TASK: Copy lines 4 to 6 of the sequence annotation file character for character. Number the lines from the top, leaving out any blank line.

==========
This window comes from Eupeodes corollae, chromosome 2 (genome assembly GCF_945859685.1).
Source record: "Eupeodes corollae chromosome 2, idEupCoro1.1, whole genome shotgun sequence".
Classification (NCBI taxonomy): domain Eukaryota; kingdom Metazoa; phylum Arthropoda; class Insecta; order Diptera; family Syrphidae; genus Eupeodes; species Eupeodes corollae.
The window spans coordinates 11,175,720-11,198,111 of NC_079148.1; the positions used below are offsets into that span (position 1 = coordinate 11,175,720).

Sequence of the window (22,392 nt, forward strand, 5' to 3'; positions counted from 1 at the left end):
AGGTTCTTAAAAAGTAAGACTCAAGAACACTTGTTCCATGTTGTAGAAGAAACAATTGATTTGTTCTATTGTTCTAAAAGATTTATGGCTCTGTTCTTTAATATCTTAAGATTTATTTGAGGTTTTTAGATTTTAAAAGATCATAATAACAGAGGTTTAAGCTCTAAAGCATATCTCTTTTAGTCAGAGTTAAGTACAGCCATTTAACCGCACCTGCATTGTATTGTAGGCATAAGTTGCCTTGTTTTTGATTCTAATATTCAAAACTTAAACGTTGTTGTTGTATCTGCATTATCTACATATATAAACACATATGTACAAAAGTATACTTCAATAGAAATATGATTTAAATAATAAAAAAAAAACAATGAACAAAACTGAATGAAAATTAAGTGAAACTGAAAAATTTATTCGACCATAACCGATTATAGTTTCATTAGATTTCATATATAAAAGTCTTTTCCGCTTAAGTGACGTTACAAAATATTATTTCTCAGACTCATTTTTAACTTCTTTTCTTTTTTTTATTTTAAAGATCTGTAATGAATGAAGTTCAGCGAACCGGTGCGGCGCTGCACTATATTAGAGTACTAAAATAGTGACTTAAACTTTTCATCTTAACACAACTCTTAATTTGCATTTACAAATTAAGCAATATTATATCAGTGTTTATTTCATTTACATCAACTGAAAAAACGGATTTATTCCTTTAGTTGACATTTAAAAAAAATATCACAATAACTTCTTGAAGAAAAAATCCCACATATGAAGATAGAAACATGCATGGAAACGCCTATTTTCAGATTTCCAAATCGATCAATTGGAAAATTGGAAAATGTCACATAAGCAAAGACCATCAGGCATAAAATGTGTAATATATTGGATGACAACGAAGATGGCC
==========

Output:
The window spans coordinates 11,175,720-11,198,111 of NC_079148.1; the positions used below are offsets into that span (position 1 = coordinate 11,175,720).

Sequence of the window (22,392 nt, forward strand, 5' to 3'; positions counted from 1 at the left end):
AGGTTCTTAAAAAGTAAGACTCAAGAACACTTGTTCCATGTTGTAGAAGAAACAATTGATTTGTTCTATTGTTCTAAAAGATTTATGGCTCTGTTCTTTAATATCTTAAGATTTATTTGAGGTTTTTAGATTTTAAAAGATCATAATAACAGAGGTTTAAGCTCTAAAGCATATCTCTTTTAGTCAGAGTTAAGTACAGCCATTTAACCGCACCTGCATTGTATTGTAGGCATAAGTTGCCTTGTTTTTGATTCTAATATTCAAAACTTAAACGTTGTTGTTGTATCTGCATTATCTACATATATAAACACATATGTACAAAAGTATACTTCAATAGAAATATGATTTAAATAATAAAAAAAAAACAATGAACAAAACTGAATGAAAATTAAGTGAAACTGAAAAATTTATTCGACCATAACCGATTATAGTTTCATTAGATTTCATATATAAAAGTCTTTTCCGCTTAAGTGACGTTACAAAATATTATTTCTCAGACTCATTTTTAACTTCTTTTCTTTTTTTTATTTTAAAGATCTGTAATGAATGAAGTTCAGCGAACCGGTGCGGCGCTGCACTATATTAGAGTACTAAAATAGTGACTTAAACTTTTCATCTTAACACAACTCTTAATTTGCATTTACAAATTAAGCAATATTATATCAGTGTTTATTTCATTTACATCAACTGAAAAAACGGATTTATTCCTTTAGTTGACATTTAAAAAAAATATCACAATAACTTCTTGAAGAAAAAATCCCACATATGAAGATAGAAACATGCATGGAAACGCCTATTTTCAGATTTCCAAATCGATCAATTGGAAAATTGGAAAATGTCACATAAGCAAAGACCATCAGGCATAAAATGTGTAATATATTGGATGACAACGAAGATGGCC